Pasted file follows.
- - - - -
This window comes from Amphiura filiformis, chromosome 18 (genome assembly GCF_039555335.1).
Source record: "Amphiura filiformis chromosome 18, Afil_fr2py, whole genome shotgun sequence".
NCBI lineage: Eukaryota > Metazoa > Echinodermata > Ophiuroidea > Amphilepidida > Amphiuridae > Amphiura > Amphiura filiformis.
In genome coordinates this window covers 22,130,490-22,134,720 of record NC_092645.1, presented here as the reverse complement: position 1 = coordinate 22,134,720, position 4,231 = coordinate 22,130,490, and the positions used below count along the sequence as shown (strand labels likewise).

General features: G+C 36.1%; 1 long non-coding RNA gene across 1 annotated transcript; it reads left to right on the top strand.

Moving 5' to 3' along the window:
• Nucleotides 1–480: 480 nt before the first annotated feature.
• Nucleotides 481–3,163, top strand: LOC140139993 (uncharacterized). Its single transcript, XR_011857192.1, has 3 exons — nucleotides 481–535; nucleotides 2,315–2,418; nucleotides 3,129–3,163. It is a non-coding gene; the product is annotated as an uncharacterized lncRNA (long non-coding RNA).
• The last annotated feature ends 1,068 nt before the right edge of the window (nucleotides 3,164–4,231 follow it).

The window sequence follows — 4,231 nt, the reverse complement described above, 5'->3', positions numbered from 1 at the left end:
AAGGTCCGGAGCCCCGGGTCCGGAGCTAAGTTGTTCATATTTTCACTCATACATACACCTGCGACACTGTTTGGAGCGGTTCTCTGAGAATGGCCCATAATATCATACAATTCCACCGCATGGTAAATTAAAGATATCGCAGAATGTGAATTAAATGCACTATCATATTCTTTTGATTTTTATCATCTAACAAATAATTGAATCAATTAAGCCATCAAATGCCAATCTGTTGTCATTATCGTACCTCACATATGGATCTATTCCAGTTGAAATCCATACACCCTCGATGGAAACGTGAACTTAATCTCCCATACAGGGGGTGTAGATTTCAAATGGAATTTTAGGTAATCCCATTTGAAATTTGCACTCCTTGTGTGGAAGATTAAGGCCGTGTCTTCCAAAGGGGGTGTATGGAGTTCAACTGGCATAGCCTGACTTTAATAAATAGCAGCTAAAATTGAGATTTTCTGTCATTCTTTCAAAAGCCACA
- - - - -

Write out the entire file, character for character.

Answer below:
This window comes from Amphiura filiformis, chromosome 18 (genome assembly GCF_039555335.1).
Source record: "Amphiura filiformis chromosome 18, Afil_fr2py, whole genome shotgun sequence".
NCBI lineage: Eukaryota > Metazoa > Echinodermata > Ophiuroidea > Amphilepidida > Amphiuridae > Amphiura > Amphiura filiformis.
In genome coordinates this window covers 22,130,490-22,134,720 of record NC_092645.1, presented here as the reverse complement: position 1 = coordinate 22,134,720, position 4,231 = coordinate 22,130,490, and the positions used below count along the sequence as shown (strand labels likewise).

General features: G+C 36.1%; 1 long non-coding RNA gene across 1 annotated transcript; it reads left to right on the top strand.

Moving 5' to 3' along the window:
• Nucleotides 1–480: 480 nt before the first annotated feature.
• Nucleotides 481–3,163, top strand: LOC140139993 (uncharacterized). Its single transcript, XR_011857192.1, has 3 exons — nucleotides 481–535; nucleotides 2,315–2,418; nucleotides 3,129–3,163. It is a non-coding gene; the product is annotated as an uncharacterized lncRNA (long non-coding RNA).
• The last annotated feature ends 1,068 nt before the right edge of the window (nucleotides 3,164–4,231 follow it).

The window sequence follows — 4,231 nt, the reverse complement described above, 5'->3', positions numbered from 1 at the left end:
AAGGTCCGGAGCCCCGGGTCCGGAGCTAAGTTGTTCATATTTTCACTCATACATACACCTGCGACACTGTTTGGAGCGGTTCTCTGAGAATGGCCCATAATATCATACAATTCCACCGCATGGTAAATTAAAGATATCGCAGAATGTGAATTAAATGCACTATCATATTCTTTTGATTTTTATCATCTAACAAATAATTGAATCAATTAAGCCATCAAATGCCAATCTGTTGTCATTATCGTACCTCACATATGGATCTATTCCAGTTGAAATCCATACACCCTCGATGGAAACGTGAACTTAATCTCCCATACAGGGGGTGTAGATTTCAAATGGAATTTTAGGTAATCCCATTTGAAATTTGCACTCCTTGTGTGGAAGATTAAGGCCGTGTCTTCCAAAGGGGGTGTATGGAGTTCAACTGGCATAGCCTGACTTTAATAAATAGCAGCTAAAATTGAGATTTTCTGTCATTCTTTCAAAAGCCACA